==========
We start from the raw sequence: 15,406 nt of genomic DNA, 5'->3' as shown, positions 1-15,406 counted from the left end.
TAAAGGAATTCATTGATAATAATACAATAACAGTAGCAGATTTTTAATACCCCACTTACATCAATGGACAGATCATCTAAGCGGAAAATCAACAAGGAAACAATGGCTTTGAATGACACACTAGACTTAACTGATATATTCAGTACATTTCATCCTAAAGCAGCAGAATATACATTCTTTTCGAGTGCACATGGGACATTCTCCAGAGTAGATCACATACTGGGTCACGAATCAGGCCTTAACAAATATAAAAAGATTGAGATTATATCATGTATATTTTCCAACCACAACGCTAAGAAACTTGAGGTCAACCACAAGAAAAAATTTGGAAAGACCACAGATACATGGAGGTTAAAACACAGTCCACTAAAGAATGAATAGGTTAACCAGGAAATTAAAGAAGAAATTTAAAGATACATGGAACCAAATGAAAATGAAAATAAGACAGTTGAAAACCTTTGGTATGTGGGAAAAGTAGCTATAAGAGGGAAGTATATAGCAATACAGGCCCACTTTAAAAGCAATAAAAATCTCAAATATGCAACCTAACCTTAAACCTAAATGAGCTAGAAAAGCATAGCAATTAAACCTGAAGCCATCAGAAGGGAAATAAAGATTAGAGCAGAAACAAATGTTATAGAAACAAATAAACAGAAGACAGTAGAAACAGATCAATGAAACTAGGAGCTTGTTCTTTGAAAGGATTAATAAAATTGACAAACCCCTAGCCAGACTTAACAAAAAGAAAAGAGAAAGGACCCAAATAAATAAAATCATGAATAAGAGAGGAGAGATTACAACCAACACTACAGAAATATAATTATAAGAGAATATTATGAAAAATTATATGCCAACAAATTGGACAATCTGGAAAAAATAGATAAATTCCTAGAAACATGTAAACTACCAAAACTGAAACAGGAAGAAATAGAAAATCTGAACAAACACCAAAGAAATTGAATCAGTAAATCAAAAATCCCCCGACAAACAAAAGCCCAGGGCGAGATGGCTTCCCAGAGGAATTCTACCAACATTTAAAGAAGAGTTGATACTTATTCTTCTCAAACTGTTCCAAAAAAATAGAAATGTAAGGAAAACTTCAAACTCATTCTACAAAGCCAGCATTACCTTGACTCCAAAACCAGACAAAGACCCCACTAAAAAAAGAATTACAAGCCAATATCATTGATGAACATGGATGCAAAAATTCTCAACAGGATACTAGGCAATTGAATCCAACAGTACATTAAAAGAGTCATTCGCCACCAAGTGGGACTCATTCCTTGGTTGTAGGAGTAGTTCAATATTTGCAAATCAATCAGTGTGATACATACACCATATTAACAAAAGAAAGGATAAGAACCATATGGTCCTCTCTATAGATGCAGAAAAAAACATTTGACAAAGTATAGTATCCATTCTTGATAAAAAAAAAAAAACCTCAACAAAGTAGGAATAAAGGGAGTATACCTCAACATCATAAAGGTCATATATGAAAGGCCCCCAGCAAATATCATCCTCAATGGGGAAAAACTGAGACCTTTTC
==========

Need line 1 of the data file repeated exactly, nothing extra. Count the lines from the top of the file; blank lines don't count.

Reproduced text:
We start from the raw sequence: 15,406 nt of genomic DNA, 5'->3' as shown, positions 1-15,406 counted from the left end.